With statistical process charts (SPC), you have a statistical approach that is accessible and allows you to find solutions to system and process problems. One type of chart that falls under the SPC umbrella of tools is the rare event SPC.

When rare events occur in your industry, it is necessary to monitor them to ensure process stability and quality control. However, due to the rarity of the occurrences, traditional control charts are not your best monitoring solution.

Overview: What is a rare event SPC?

A rare event is an occurrence that happens at such a low frequency that it cannot be monitored with traditional control charts. A rare event statistical process control chart is a tool for charting these events successfully.

There are two statistical process control charts (SPC) that are utilized to monitor these types of events. One is called the G-chart, which is used to plot the opportunity number between these rare events or the number of days. The other is the T-Chart, which can be used for monitoring the time between rare events.

4 benefits of rare event SPC

There are some clear benefits to using these types of statistical process control charts in monitoring rare events.

1. Simplicity with a G-Chart

All that is needed in order to create a G-chart are the dates of the rare events or the opportunity number in between the occurrences. This makes the chart simple to create, understand, and utilize.

2. Statistical sensitivity

These types of charts offer a higher degree of statistical sensitivity than more traditional chart options.

3. Fewer occurrences are needed to create these charts

With options like P-Charts, a much higher number of occurrences would be needed to chart properly. With rare event charts, you also do not need to record and collect data on the full number of opportunities.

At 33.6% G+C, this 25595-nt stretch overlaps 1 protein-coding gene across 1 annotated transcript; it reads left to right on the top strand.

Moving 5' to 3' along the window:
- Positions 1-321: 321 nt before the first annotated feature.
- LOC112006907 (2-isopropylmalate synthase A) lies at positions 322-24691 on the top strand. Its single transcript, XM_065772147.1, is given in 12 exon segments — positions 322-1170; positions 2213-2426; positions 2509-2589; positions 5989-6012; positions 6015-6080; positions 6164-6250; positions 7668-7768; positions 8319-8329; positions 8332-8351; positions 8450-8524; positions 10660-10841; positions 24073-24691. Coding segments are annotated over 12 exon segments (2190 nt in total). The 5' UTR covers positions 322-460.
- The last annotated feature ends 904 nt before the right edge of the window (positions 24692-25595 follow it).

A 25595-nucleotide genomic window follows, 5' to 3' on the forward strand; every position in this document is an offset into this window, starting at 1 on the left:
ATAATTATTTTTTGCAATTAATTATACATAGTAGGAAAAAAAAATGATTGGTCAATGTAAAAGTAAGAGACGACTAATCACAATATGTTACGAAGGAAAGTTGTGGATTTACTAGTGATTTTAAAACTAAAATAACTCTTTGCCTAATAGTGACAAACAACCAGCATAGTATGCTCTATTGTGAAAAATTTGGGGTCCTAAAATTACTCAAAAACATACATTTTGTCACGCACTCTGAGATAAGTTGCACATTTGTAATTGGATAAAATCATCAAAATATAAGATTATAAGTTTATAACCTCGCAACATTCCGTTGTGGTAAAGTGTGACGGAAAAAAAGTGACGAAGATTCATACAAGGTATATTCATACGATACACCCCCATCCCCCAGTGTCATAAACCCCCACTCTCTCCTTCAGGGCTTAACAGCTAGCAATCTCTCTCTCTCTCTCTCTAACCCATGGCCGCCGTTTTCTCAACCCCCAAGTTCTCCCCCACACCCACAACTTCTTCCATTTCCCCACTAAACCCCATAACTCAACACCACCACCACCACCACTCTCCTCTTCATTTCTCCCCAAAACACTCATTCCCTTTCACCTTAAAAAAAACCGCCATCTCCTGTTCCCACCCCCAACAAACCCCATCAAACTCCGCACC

4. Less time investment

With a traditional chart, it might take months or years to have enough data in order to create a proper chart showing rare events. This is not necessary with rare event SPC.

Why is rare event SPC important to understand?

Rare event SPC is important to understand for the following reasons:

Effectiveness – Understanding these types of charts is important in that they are effective in keeping track of rare events.

Detection – Having a solid foundation in these types of charts can help you better detect instability.

Knowing which chart to use and when – Having an understanding of these charts and the differences between them allows you to know when it is best to use one type of rare event chart as opposed to another. For example, when to use what instances are best to use the T-Chart instead of a G-Chart.

An industry example of rare event SPC

At a manufacturing plant, there is an annual review of serious accidents that have occurred in the machine shop. With these types of situations being so rare, using a traditional charting method proves to be inefficient. Instead, the person that drafts the review opts to utilize a rare event statistical process control chart known as a G-Chart.

3 best practices when thinking about rare event SPC

Here are some key practices to keep in mind when it comes to rare event statistical process control charts:

1. Know which chart is best in a given situation

While you may use a G-Chart in order to monitor opportunities or days between events, a T-Chart can be used instead if the data is continuous. Alternatively, if you are trying to use a T-Chart when you have the dates for each rare event but not the time, you should instead create a G-Chart.

2. Use these to determine process stability

If you need to track if your rare events are an indicator of a process that is not stable and therefore in need of attention, utilize these types of control charts.

3. Be aware of what a G-Chart assumes

You should be aware that a G-Chart assumes that there is a reasonable amount of constancy to the occurrences.

Frequently Asked Questions (FAQ) about rare event SPC

What does the G stand for in G-Chart?

The G stands for geometric.

What are some indicators that a traditional chart will not be effective?

One indicator would be when the amount of data with the numerator of zero is beyond 20%. Another indicator is when control limits get too close to the average due to the denominator of the control chart being excessively large. It also may be necessary if the lower control limit is not present.

In which industries are these types of charts used?

These types of control charts are used in the medical field, manufacturing, service, and much more.

Rare event SPC

Across many industries, being able to use the G and T rare event statistical process control charts are an integral part of managing quality control and improvement efforts.

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